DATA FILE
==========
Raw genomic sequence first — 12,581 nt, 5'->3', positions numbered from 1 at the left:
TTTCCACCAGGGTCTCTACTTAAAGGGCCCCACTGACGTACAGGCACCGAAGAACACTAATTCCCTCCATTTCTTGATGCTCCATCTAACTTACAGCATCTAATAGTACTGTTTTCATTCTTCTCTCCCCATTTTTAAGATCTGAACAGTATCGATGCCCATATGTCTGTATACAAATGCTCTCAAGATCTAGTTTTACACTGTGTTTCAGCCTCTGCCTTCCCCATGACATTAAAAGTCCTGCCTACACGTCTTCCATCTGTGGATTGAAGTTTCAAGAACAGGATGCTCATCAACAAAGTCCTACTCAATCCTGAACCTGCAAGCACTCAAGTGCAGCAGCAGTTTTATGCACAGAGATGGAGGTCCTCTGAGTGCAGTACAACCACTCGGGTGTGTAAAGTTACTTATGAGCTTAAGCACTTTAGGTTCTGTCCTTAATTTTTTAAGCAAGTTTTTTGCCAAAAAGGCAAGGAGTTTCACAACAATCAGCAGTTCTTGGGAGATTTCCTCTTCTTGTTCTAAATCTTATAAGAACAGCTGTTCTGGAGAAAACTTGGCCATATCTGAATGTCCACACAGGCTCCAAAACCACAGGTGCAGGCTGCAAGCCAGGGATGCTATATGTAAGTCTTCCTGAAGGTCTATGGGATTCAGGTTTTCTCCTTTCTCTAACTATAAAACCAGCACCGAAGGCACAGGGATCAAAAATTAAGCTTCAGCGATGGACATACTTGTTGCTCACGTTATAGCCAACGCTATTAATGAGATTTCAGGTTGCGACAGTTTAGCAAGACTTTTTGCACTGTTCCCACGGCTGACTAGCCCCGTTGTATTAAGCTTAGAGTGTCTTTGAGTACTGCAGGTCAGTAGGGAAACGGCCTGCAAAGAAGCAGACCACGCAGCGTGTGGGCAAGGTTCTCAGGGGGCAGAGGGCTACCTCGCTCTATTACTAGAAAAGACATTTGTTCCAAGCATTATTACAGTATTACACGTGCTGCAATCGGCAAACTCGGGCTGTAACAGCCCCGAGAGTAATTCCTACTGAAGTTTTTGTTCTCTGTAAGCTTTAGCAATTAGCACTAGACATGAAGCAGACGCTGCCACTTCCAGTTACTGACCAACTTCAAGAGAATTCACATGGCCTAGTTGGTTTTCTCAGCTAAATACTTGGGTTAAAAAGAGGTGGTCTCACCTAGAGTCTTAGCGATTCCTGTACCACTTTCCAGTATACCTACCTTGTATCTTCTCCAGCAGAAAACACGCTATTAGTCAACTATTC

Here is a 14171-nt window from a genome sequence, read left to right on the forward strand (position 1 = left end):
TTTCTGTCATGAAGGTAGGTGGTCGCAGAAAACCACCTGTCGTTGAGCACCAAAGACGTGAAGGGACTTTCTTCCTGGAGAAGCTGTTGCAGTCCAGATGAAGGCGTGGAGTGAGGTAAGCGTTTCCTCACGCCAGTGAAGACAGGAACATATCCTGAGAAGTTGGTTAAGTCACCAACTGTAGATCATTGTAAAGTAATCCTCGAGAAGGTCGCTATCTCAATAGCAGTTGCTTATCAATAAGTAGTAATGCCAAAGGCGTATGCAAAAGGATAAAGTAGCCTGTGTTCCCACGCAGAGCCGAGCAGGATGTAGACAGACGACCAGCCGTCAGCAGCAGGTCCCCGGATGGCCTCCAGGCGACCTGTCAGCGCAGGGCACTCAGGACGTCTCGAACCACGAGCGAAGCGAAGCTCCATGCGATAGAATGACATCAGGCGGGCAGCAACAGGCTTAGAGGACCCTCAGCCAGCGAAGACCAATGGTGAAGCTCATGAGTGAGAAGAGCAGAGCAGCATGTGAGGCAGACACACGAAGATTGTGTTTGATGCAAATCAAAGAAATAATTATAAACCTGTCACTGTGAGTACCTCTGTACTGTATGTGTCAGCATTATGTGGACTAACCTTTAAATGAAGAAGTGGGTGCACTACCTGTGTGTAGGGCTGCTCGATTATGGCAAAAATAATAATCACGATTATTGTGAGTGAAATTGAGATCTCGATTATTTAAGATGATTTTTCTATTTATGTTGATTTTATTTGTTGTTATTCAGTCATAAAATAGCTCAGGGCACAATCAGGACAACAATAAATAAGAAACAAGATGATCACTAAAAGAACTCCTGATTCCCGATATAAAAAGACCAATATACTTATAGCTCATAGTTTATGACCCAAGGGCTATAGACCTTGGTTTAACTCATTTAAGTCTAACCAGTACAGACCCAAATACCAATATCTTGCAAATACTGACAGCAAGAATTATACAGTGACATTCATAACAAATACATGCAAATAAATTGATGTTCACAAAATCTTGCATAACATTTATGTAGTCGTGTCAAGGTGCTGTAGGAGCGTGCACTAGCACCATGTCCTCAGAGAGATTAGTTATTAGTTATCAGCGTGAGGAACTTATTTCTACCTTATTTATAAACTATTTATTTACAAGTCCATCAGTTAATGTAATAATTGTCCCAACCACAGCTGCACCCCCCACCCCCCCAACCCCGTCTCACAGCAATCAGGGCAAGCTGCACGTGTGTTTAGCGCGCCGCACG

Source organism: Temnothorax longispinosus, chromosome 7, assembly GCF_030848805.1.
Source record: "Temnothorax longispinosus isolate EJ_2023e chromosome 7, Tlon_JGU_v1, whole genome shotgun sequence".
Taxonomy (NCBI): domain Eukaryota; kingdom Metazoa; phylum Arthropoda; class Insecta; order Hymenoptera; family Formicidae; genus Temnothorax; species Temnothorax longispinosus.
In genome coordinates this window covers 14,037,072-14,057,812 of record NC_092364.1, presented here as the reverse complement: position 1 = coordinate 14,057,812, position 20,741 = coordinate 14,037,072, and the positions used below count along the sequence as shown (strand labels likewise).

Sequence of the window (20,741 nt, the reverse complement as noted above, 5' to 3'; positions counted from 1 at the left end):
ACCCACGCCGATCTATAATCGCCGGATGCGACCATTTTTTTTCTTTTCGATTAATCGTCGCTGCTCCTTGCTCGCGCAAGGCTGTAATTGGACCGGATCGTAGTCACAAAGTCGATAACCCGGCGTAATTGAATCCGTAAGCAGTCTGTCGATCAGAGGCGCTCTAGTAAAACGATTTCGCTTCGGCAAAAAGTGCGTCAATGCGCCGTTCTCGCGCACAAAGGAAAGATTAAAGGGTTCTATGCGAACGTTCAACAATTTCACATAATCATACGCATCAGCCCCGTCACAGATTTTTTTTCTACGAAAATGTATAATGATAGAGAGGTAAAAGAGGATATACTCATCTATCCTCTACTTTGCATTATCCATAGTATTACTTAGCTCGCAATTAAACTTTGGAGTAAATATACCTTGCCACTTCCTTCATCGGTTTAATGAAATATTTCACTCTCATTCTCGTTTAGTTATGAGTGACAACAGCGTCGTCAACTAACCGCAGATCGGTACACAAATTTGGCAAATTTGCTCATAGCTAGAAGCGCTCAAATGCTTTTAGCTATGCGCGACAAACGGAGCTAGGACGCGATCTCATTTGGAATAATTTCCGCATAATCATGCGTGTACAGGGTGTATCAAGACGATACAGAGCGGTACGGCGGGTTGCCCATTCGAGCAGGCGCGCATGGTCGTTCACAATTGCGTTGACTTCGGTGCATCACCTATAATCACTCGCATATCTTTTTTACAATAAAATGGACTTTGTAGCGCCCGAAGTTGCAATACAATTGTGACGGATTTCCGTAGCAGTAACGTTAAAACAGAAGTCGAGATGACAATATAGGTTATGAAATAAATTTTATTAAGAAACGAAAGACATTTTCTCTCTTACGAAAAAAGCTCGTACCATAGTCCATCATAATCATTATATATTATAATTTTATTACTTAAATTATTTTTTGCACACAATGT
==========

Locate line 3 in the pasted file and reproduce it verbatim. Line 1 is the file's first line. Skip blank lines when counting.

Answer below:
Here is a 14171-nt window from a genome sequence, read left to right on the forward strand (position 1 = left end):